New England allowed a healthy 4.7 yards per carry during the regular season, which was 31st in the NFL. The Eagles, meanwhile, put up a fourth-best 4.5 yards per tote. The average NFL game has 12 possessions from each team, but a recipe for a Philadelphia victory is to keep the touches limited. If the Birds are running the football effectively and methodically moving the ball down the field, that keeps Tom Brady off the field.

Jay Ajayi still hasn’t had 20-plus carries in a game since coming to Philadelphia, but has seen an increase in his workload in the playoffs. His 15 runs in the Divisional Round tied a season-high and his 18 for 73 yards against Minnesota set it. Maybe he gets to 20 on Sunday. The Eagles have a big advantage off the right side of their offensive line with right guard Brandon Brooks and right tackle Lane Johnson going against defensive tackle Lawrence Guy and defensive end Eric Lee. LeGarrette Blount, who has tapered off towards the end of the season but did score a touchdown against the Vikings, faces his former team for the first time. Blount, of course, won a Super Bowl with the Pats last year.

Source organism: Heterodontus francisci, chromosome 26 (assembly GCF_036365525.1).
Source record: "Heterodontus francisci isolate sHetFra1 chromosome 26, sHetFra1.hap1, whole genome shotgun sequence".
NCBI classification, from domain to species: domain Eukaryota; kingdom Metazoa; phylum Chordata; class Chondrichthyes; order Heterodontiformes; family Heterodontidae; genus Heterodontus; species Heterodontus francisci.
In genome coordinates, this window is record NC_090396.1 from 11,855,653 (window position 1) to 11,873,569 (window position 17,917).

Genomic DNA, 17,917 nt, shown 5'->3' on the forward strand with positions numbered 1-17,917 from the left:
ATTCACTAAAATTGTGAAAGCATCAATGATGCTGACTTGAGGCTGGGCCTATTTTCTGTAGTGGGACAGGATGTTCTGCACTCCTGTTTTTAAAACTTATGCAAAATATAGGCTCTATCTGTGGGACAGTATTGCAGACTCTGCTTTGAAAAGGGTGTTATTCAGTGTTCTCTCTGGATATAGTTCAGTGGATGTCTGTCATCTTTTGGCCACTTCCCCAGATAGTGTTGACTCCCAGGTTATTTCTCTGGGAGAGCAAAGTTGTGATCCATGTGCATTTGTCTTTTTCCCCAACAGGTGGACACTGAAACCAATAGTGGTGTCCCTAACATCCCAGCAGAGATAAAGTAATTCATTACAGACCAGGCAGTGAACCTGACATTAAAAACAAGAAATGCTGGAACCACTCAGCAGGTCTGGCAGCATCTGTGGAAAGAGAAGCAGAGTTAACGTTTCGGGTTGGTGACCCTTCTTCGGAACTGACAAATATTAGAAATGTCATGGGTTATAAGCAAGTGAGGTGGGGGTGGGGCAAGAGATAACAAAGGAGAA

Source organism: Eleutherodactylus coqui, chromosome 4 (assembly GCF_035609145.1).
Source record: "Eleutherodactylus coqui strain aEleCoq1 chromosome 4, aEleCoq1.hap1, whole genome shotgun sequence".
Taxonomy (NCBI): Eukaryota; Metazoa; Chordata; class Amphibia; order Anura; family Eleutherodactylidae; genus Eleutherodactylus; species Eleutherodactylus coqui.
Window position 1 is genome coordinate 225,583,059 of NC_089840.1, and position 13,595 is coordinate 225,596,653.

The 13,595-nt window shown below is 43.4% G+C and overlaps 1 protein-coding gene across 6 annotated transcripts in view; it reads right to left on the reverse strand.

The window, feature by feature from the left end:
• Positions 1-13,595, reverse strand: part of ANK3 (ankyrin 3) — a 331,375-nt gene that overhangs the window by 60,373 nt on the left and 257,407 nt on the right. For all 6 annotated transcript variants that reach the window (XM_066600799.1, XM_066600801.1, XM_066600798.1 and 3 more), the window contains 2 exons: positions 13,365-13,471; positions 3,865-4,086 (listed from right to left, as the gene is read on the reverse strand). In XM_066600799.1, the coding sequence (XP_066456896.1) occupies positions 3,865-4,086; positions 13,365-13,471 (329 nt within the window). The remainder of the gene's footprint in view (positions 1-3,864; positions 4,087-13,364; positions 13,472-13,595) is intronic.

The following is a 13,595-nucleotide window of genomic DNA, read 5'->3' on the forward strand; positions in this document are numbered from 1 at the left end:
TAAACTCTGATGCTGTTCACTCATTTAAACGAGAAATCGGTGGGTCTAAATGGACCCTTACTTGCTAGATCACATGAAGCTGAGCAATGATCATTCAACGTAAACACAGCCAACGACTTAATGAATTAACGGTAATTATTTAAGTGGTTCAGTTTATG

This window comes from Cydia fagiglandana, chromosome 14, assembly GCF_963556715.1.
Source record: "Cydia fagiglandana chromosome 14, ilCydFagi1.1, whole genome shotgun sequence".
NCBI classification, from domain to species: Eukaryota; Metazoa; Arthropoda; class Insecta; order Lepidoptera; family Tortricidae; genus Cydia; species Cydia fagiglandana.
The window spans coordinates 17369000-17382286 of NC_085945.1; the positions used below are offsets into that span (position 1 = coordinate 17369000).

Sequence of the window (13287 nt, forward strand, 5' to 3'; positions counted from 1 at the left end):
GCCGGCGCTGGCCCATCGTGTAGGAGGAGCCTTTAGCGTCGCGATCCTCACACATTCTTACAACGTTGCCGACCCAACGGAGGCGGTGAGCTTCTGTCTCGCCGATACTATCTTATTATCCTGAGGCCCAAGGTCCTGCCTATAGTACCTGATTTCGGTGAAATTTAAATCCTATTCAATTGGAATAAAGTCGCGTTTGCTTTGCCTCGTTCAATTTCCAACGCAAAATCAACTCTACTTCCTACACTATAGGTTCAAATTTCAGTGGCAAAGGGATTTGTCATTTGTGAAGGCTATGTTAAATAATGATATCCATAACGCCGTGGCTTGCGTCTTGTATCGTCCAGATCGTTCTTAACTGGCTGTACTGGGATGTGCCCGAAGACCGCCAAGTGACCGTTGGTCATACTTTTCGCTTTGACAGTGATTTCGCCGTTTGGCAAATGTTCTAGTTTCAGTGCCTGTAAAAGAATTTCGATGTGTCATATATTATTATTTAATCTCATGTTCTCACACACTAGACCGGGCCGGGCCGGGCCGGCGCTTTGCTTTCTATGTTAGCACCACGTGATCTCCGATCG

The screen game is also another area where the Eagles might find some traction. New England surrendered the second most yardage to opposing running backs coming out of the backfield and yielded 59 yards on three screens to Corey Grant in the AFC title game.


NE- 102.6 PASSER RATING (2/32), 276 YPG (2/32)

Rush with four and drop back seven, that’s the recipe to defeat Brady and the New England offense.

If only it were that simple.

The Eagles have a formula to give Brady a run for his money with a defensive line that led the NFL in pressures and like the New York Giants did during Super Bowl wins in 2007 and 2011, they lined up defensive end Justin Tuck as a defensive tackle to get their best pass rushers on the field at the same time. In 2007, that included Michael Strahan and Osi Umenyiora along with Tuck. Philadelphia, of course, sports a defensive line that includes Fletcher Cox, Brandon Graham, Chris Long, Derek Barnett, Vinny Curry and Timmy Jernigan. It has also lined up Graham as a defensive tackle to get after the quarterback, borrowing that tactic from the G-Men.

New England’s offense is predicated on timing and the ball is out of Brady’s hands within three seconds. If you blitz, Brady will pick you apart. If you play zone, Brady will pick you apart. The best tactic is to use press-man coverage, but the Eagles normally play off. I’m interested to see if defensive coordinator Jim Schwartz will call for more press in this game. Philadelphia’s secondary has stepped up immensely since its disappointing Week 15 showing against the Giants. The matchup to watch will be the quick and explosive Brandin Cooks going against Ronald Darby, who has looked liked the lockdown corner the Eagles thought they were getting the last month or so.